A Deeper Truth | The Capacity to Believe
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The Capacity to Believe

The Capacity to Believe

We have this thing called Elf on a Shelf. You may have heard of it. Lots of people have it. You can buy it in many bookstores and gift shops. During the time leading up to Christmas, the Elf supposedly returns to the North Pole every evening to report on our children’s behavior. He’s always watching. Upon his return from giving Santa the goods on our children’s goodness, he takes up a new spot in the house. Oh, and we’re not supposed to touch him. If we touch him something bad happens, but I don’t know what. So every evening before we go to bed my wife moves the Elf to perpetuate a huge lie to our children. While I hate the “you have to be good to get what you want for Xmas” routine, it’s a fun little piece to the magical Xmas season for our children.

I was sitting with my 6 year old, Jamison, on the couch this morning, trying to wake up in the dark and she noticed that the Elf, who’s name is fittingly Boomerang, was peeking out of my wife’s knitting box. He was mostly submerged with just his eyes peeking out, saying, “I am sort of hiding but I can see you.” I thought it was a funny place and said, “why the heck would he be in there?” Jamison said she didn’t know.

I then started to think about how crazy it is that my daughter actually believes that he is moving around when she doesn’t see him move at all during the day. I know everyone has bright children but Jamison is seriously bright, well, at least seriously astute. I’m surprised she hasn’t figured out that Santa Claus doesn’t exist. I guess our allowing the lie to go on is indirect confirmation. But still, here’s this doll that moves around the house but never moves. How does she believe this? What allows her to believe this?

It almost seemed like a gift, like something important. We might say that she’s only six and hasn’t developed proper reasoning skills. Might be true. We might say only children believe in fairy tales, Santa Claus and the tooth fairy because they are children. Might be true. But what if this is something we lose as adults that is good and necessary. What if this shows a capacity to believe? I know research has shown that it is easier for children to believe in God. And their reasoning can be quite complex and insightful. But what I am most interested in is the capacity. The fact that my daughter CAN believe that this Elf moves around is quite profound to me, because I actually can’t fathom it. I cannot understand how she can actually believe that the Elf does all that it does while she can actually see it is just a doll that never moves when she is looking. I taught developmental psychology so I get all the developmental reasoning, but a deeper level it doesn’t explain enough for me.

We must need a capacity to believe. Whether it is in God or Santa claus matters and doesn’t matter. It is this human capacity to believe in something you cannot see. That there is almost another world occuring at the same time. That there are behind-the-scenes activities going on that are more powerful than us. Some want to explain this as our tendency to avoid true confrontation with life and death. This might be true, but this capacity to believe, this space of complex understanding, that my child finds herself in, feels bigger than just a way to avoid death. It seems to transcend death.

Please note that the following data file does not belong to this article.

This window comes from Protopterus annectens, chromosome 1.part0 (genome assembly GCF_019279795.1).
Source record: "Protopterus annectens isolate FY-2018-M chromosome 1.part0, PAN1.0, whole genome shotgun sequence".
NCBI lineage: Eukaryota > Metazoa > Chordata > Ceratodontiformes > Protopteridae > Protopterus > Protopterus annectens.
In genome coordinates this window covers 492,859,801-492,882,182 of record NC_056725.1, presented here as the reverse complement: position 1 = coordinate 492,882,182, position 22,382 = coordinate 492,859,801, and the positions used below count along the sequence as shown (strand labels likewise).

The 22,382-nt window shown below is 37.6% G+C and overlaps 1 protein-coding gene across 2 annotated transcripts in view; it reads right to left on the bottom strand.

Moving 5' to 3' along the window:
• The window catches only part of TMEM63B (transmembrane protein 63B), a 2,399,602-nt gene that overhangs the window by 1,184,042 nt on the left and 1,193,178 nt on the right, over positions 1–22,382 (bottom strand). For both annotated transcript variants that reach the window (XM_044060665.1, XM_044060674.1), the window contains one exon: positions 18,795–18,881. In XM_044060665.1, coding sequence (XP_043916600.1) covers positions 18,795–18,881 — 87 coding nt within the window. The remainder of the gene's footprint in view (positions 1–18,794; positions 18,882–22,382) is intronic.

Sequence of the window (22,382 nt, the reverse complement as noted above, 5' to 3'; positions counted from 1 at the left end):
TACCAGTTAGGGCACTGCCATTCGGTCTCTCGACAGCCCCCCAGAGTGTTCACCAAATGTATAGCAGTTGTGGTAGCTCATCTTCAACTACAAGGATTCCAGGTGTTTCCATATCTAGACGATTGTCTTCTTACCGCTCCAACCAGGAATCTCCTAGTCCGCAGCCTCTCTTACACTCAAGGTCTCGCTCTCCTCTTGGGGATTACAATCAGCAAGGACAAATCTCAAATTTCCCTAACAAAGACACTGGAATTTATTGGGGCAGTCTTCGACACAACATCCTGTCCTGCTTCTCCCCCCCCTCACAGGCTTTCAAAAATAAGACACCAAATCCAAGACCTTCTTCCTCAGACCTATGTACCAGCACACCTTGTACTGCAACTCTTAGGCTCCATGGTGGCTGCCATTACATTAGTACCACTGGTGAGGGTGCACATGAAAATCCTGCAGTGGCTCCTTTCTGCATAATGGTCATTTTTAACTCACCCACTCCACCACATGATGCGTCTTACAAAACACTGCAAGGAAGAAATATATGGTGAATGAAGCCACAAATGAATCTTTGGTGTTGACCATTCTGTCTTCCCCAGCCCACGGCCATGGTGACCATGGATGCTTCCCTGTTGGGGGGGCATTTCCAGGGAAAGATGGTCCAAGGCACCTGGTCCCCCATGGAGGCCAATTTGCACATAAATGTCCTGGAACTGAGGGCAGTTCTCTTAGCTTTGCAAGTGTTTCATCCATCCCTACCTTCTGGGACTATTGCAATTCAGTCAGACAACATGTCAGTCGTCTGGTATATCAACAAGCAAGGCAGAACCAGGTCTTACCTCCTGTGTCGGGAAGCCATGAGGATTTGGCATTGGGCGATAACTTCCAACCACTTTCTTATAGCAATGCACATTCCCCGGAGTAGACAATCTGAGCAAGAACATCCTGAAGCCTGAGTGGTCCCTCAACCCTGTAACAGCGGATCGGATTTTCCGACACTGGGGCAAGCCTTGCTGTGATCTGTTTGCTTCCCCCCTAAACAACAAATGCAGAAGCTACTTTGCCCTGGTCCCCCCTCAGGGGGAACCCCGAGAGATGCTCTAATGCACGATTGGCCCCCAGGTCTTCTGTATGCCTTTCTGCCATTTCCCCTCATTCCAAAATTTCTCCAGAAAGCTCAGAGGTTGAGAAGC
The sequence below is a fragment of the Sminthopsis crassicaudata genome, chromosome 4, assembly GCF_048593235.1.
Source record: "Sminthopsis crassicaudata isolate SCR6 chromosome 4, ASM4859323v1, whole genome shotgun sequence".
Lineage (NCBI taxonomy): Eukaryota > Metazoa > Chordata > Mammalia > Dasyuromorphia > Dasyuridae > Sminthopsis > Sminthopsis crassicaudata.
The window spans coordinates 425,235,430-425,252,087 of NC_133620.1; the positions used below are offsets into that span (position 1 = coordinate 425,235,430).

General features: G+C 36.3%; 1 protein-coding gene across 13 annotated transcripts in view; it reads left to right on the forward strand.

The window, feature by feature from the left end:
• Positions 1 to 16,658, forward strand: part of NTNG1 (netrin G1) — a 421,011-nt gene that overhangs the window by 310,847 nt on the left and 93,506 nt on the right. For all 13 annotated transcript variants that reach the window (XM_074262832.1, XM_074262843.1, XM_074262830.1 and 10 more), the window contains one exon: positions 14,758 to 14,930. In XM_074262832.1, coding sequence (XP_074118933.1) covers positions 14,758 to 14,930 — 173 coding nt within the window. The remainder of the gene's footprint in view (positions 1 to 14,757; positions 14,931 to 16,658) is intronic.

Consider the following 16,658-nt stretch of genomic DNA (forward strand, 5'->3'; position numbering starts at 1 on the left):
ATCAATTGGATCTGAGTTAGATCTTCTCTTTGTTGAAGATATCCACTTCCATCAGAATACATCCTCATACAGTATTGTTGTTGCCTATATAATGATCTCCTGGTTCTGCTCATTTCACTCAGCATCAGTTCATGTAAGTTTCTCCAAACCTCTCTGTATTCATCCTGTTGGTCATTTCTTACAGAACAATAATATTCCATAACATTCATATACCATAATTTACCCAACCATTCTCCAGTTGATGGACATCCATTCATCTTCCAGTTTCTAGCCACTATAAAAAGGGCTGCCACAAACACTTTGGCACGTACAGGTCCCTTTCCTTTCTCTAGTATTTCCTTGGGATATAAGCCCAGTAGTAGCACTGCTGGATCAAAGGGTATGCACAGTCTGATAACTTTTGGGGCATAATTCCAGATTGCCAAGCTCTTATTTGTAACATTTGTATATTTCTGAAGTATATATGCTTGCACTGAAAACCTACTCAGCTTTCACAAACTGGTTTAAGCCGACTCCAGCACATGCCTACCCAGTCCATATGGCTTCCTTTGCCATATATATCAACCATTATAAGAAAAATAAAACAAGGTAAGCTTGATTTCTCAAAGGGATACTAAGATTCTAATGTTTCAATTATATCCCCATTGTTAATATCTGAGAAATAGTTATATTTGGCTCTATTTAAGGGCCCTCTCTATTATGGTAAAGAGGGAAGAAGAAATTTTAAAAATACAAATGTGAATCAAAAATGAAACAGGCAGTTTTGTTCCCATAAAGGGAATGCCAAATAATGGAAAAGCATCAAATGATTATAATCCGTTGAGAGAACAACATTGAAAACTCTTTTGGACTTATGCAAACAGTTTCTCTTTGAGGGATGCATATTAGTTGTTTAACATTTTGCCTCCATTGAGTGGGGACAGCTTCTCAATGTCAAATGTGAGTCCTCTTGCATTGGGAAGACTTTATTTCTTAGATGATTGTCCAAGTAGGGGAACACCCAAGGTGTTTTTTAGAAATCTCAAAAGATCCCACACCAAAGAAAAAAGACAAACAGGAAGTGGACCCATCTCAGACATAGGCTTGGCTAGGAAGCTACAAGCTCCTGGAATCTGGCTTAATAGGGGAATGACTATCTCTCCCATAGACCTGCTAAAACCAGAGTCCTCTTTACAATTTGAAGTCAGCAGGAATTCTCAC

It would seem that the conclusion to this is that we have this capacity in order to believe in God, that there is a natural space within us allowing for an understanding in a supreme being. The fact that we even argue over God, a concept so large and mysterious, is itself interesting and points to this capacity. You have to believe in God to not believe in God. You can obviously look at the “data” and decide that God-belief is the same as Santa-belief, which many people do, and not have faith in God. But don’t we all have the capacity to believe? Is it just an imagination? Why do we have such an imagination?

The fact that my daughter can believe that Elf moves around seems way more to me than a rich imagination. It seems necessary, otherwise, it’s too unbelievable.

  • Papa McCarty
    Posted at 16:17h, 03 December Reply

    To the contrary, I’d say Jamison’s reasoning skills are excellent. Her problem, is that she has enormous trust in her parents who are LIARS. 🙂

  • giovanni
    Posted at 19:00h, 03 December Reply

    Papa McCarty, I don’t understand how the parents are liars. I’m not disagreeing with you; I just don’t understand your thought.

    • JMac
      Posted at 19:06h, 03 December Reply

      He’s just joking around about our lying to the kids about Santa Claus and the Elf. : )

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